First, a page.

Other Voices: How Social Scientists See Women’s Lib

Radical battlers for women's rights have always roused strong reactions in scientists and social critics. Among the eminent minds of the past, John Stuart Mill considered feminists the vanguard of humanity while Horace Walpole dubbed them "hyenas in petticoats." Now that female emancipation is half-realized, contemporary thinkers polarize more benignly. At one extreme are sympathetic critics who bless many of the aims and ideas of the women's liberation movement but not all its tactics. At the other are amused or exasperated foes who contend that the ladies just don't know what they are talking about.

In the friendlier group are several prominent social scientists, including anthropologist Margaret Mead and sociologist David Riesman. Miss Mead believes that many traits we call masculine and feminine are merely inherited stereotypes. Like spokesmen for women's lib, she proposes that men share child-rearing and domestic chores and that women be encouraged to learn aggressive, masculine pursuits. Riesman thinks that the movement will become very important during the '70s. "The situation of women has improved in all sectors," he says, "and improvement, as always, leads to heightened expectations." And Mirra Komarovsky, the woman sociologist who edited "Blu Collar Marriage," sees some of the changes women's lib seeks as not only desirable but inevitable. "As the number of working married women keeps rising," she points out, "families will be smaller and many women will have their second and last child by 30. With a life expectancy of 74, they'll have a lot before them. We'll have to redefine the sexes' roles, giving them more symmetry."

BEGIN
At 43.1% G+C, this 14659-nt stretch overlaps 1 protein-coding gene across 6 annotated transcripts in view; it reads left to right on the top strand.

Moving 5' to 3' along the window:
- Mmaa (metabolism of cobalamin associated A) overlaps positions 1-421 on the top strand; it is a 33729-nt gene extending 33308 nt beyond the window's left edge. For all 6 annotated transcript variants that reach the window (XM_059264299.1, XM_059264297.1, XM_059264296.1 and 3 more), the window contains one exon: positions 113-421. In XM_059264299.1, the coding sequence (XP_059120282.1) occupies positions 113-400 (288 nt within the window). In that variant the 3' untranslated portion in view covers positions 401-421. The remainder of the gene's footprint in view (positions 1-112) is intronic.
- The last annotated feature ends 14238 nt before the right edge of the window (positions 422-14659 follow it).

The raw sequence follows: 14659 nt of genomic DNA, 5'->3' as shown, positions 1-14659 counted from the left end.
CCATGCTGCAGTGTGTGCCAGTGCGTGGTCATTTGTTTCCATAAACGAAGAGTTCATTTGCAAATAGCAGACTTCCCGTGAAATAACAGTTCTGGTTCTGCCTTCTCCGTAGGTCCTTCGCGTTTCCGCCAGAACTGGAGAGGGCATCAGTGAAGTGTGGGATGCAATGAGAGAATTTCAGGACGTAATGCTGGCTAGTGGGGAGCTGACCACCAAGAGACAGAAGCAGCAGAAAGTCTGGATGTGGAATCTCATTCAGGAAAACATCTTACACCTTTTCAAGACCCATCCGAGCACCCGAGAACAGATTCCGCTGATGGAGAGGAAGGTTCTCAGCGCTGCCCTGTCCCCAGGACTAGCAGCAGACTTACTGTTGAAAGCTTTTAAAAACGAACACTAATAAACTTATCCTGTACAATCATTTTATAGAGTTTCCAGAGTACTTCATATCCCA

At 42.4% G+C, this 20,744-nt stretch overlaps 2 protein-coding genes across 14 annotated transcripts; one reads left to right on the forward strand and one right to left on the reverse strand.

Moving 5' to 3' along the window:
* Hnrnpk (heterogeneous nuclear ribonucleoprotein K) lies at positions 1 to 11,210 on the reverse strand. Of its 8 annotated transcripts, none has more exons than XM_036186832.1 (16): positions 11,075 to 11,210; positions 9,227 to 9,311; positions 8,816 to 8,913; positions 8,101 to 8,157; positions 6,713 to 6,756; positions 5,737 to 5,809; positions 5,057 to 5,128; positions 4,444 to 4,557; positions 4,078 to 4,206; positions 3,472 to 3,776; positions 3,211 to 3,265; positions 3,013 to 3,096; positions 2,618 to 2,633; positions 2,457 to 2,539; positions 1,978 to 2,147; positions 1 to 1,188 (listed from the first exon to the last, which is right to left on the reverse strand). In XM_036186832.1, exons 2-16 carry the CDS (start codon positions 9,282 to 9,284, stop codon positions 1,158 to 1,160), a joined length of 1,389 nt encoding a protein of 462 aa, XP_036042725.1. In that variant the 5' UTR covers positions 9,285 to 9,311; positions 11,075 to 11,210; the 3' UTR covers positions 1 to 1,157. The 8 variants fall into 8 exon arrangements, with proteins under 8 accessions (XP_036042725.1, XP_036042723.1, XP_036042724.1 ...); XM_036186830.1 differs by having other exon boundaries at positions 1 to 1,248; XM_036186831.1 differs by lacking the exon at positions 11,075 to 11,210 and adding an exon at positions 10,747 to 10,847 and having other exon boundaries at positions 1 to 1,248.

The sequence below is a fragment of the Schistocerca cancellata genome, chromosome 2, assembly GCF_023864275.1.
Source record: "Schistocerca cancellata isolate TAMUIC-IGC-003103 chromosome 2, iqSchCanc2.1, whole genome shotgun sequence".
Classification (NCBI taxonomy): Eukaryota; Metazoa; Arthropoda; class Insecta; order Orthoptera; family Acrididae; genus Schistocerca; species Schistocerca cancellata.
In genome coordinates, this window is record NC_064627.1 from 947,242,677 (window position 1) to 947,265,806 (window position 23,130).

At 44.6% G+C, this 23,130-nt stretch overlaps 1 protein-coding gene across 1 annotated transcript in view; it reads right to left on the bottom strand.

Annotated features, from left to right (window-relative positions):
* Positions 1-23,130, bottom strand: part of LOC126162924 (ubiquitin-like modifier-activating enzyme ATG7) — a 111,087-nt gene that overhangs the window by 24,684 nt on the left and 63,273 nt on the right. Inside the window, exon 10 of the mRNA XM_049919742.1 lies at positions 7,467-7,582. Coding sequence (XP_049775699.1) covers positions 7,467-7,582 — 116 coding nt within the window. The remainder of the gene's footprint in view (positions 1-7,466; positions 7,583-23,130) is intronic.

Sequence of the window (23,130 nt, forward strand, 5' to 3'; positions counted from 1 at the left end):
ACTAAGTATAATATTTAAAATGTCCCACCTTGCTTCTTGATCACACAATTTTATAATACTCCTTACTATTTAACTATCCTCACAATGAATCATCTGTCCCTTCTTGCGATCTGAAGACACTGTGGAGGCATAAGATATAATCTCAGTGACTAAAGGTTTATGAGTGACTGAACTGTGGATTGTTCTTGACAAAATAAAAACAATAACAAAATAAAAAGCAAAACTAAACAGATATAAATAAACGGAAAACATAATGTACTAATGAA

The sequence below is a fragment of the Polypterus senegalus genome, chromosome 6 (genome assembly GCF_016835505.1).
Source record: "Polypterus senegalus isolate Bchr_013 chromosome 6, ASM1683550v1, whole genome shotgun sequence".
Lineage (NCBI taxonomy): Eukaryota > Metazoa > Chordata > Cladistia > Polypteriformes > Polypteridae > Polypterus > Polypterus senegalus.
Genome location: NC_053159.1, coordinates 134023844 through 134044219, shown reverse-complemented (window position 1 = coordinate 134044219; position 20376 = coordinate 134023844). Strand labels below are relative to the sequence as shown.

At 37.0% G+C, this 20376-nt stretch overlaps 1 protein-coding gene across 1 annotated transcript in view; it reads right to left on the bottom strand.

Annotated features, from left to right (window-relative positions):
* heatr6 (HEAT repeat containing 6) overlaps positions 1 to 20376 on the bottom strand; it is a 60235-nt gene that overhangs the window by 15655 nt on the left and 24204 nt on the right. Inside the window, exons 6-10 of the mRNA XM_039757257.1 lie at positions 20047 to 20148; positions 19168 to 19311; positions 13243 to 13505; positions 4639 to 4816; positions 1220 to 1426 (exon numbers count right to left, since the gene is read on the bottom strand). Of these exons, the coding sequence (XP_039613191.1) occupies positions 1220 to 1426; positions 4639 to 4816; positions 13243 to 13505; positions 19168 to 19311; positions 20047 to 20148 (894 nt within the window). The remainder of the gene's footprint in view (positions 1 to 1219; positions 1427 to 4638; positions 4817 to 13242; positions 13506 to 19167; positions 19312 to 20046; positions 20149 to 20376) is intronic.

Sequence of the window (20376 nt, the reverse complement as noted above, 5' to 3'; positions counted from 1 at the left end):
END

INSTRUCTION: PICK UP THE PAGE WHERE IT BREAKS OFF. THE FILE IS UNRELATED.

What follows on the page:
Neurotic? Dr. Judd Marmor, an eminent Los Angeles psychiatrist, also believes the movement will catch on and warns against dismissing the protesters as neurotic. "Women throughout history have become sensitized to the inequities of a male-oriented society," he says. "Many have been sisters in a family where the brother got the better of it--the brother got to go to college, though the girl was brighter. Is she neurotic or justifiably angry?"